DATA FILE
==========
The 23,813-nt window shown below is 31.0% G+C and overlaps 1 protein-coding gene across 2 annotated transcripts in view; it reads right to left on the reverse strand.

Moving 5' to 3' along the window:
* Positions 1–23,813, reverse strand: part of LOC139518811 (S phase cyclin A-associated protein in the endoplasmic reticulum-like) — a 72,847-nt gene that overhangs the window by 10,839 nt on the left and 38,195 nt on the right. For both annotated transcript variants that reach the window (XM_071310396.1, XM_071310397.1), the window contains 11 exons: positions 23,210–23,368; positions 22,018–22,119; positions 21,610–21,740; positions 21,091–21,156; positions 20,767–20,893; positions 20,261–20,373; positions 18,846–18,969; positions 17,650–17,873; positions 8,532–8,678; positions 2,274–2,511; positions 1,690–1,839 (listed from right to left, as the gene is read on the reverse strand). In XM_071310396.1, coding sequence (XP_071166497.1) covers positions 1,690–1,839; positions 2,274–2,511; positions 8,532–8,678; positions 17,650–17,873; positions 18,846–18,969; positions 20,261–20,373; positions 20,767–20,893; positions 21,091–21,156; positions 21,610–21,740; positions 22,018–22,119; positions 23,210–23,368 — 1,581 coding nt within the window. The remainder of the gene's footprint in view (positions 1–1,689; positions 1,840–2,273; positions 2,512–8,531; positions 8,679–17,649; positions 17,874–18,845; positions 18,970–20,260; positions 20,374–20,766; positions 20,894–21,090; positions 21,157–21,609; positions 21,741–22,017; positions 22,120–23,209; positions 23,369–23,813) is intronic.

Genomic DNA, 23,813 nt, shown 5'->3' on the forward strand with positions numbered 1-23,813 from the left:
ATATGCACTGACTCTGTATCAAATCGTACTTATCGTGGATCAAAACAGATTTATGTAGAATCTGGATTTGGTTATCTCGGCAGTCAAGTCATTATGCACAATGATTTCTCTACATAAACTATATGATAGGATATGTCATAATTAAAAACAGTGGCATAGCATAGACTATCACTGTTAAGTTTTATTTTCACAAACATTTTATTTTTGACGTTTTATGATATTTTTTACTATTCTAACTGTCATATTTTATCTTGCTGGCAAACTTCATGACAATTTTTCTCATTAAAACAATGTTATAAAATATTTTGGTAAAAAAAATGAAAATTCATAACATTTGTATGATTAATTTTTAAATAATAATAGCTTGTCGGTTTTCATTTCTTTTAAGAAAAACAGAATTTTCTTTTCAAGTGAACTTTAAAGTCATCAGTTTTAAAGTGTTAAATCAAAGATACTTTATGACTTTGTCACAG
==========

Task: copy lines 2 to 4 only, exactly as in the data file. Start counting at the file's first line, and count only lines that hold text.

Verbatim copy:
Moving 5' to 3' along the window:
* Positions 1–23,813, reverse strand: part of LOC139518811 (S phase cyclin A-associated protein in the endoplasmic reticulum-like) — a 72,847-nt gene that overhangs the window by 10,839 nt on the left and 38,195 nt on the right. For both annotated transcript variants that reach the window (XM_071310396.1, XM_071310397.1), the window contains 11 exons: positions 23,210–23,368; positions 22,018–22,119; positions 21,610–21,740; positions 21,091–21,156; positions 20,767–20,893; positions 20,261–20,373; positions 18,846–18,969; positions 17,650–17,873; positions 8,532–8,678; positions 2,274–2,511; positions 1,690–1,839 (listed from right to left, as the gene is read on the reverse strand). In XM_071310396.1, coding sequence (XP_071166497.1) covers positions 1,690–1,839; positions 2,274–2,511; positions 8,532–8,678; positions 17,650–17,873; positions 18,846–18,969; positions 20,261–20,373; positions 20,767–20,893; positions 21,091–21,156; positions 21,610–21,740; positions 22,018–22,119; positions 23,210–23,368 — 1,581 coding nt within the window. The remainder of the gene's footprint in view (positions 1–1,689; positions 1,840–2,273; positions 2,512–8,531; positions 8,679–17,649; positions 17,874–18,845; positions 18,970–20,260; positions 20,374–20,766; positions 20,894–21,090; positions 21,157–21,609; positions 21,741–22,017; positions 22,120–23,209; positions 23,369–23,813) is intronic.

Genomic DNA, 23,813 nt, shown 5'->3' on the forward strand with positions numbered 1-23,813 from the left: